12. True. In Old England, a party was held on “12th Night”. All the gifts were represented through food or fun.
13. True. The gifts and numbers were created to represent / disguise gospel principles for early persecuted believers.
14. False. There are 10 lords a leaping, not 11. Correct answer: 11 pipers piping, 12 drummers drumming.
15. False. St. Nicholas was born in Asia Minor, now known as Turkey, sometime during the 3rd Century.
16. False. The idea originated from early legends of Viking gods flying through the skies on animal-pulled sleighs.
17. False. In Italy, the gift giver is an old woman known as La Befana. In parts of Russia, she is known as Babushka.
18. False. Kris Kringle is an Americanization of the German gift giver “Christ-kindl”, or “Christ Child”.
19. False. Santa Claus has become a popular holiday figure in both Japan and China, not necessarily for Christmas.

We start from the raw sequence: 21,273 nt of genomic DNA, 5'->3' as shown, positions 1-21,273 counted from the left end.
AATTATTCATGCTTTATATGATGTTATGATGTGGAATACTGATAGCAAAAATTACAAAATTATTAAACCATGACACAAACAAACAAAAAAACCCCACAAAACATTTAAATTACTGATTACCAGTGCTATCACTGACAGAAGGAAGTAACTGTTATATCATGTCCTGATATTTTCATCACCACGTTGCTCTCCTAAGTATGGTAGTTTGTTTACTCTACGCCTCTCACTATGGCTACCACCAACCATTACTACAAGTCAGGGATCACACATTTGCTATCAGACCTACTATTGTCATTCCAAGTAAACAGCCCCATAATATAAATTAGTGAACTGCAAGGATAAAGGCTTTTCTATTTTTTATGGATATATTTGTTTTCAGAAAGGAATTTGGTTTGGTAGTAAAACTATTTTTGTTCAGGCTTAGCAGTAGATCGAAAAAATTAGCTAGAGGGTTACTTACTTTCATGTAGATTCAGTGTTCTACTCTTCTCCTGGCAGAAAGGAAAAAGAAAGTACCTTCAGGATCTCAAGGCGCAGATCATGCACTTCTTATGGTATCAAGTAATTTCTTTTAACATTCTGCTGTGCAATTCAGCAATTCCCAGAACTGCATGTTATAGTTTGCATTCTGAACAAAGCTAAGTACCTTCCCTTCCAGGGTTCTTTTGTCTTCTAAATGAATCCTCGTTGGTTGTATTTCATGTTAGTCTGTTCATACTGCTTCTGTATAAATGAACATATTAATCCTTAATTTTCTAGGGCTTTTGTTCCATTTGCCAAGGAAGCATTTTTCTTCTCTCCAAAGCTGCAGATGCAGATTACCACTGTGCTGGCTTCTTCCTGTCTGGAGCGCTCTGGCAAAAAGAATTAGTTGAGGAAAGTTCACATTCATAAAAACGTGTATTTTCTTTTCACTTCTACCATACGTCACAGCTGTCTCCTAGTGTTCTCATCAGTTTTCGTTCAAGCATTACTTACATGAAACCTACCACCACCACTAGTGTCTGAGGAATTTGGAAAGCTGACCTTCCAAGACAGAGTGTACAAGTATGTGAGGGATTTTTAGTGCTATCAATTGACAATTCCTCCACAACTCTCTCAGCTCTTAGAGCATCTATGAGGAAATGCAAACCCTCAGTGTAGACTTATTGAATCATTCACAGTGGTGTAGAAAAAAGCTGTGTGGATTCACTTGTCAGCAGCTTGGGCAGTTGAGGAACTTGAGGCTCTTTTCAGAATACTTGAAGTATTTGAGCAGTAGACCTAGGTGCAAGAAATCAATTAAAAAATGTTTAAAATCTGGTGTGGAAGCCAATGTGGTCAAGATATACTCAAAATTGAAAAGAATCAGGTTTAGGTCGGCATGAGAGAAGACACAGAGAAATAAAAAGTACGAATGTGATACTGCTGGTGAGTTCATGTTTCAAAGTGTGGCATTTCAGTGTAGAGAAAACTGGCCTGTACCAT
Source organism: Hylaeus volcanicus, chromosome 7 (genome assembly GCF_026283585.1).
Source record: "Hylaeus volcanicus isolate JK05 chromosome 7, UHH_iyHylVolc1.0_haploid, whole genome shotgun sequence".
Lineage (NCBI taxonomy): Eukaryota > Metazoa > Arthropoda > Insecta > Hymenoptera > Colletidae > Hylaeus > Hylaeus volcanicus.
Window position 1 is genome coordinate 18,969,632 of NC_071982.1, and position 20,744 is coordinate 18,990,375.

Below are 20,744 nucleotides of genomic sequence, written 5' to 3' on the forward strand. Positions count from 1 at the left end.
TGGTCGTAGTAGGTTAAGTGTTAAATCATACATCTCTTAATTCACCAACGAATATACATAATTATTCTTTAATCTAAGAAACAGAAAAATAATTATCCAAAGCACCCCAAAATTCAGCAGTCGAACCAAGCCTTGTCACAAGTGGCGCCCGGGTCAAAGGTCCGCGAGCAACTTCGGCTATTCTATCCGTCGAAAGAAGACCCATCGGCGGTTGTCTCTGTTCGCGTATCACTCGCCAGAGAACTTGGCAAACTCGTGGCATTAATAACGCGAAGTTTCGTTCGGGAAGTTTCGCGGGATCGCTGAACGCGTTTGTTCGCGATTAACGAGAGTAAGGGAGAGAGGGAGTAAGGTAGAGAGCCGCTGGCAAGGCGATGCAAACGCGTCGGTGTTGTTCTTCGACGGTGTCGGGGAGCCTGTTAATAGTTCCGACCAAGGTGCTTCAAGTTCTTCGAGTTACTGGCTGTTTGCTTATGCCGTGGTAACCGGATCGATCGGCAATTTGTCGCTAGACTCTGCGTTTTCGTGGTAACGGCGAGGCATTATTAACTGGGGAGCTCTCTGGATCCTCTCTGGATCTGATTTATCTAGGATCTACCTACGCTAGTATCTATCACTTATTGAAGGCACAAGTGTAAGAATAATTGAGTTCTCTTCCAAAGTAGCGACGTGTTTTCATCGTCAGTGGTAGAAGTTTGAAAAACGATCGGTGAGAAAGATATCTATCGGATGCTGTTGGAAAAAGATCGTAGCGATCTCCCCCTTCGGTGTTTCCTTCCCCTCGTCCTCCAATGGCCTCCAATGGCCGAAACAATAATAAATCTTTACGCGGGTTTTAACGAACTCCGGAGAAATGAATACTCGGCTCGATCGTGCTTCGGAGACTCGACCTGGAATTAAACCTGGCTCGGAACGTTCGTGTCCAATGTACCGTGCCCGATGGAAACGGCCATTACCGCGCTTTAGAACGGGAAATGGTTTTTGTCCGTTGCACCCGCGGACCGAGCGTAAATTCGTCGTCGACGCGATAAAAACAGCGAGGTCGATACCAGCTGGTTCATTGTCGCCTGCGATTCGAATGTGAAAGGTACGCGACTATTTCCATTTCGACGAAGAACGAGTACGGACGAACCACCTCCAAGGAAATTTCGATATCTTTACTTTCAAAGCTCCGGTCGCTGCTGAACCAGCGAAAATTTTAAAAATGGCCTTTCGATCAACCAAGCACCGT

20. True. It was a 1939 promotional gimmick given to those who did Christmas shopping at Montgomery Ward.
21. False. The name of the eighth reindeer is spelled Blitzen, not Blixen.
22. False. The original text of “Twas the Night Before Christmas” spells the seventh reindeer’s name as Donder.
23. True. “Twas the Night Before Christmas” by Clement C. Moore was the first text that named the eight reindeer.
24. True. Although many reindeer are in Northern Sweden, Tomten rides a sled through the forest pulled by a goat.
25. False. The Germans adapted modern tree traditions from customs of the ancient Romans and Celtic druids.
26. False. 7th Century Catholic monk St. Boniface used the indoor evergreen’s triangle shape to teach of the Godhead.
27. True. Legend claims Martin Luther first put candles on his tree, to represent the light of Christ for his children.
28. True. Christmas trees did not become popular in England until after Dickens wrote “A Christmas Carol”.
29. True. Many trees were originally hung upside down in Old Europe and in early Pennsylvania settlements.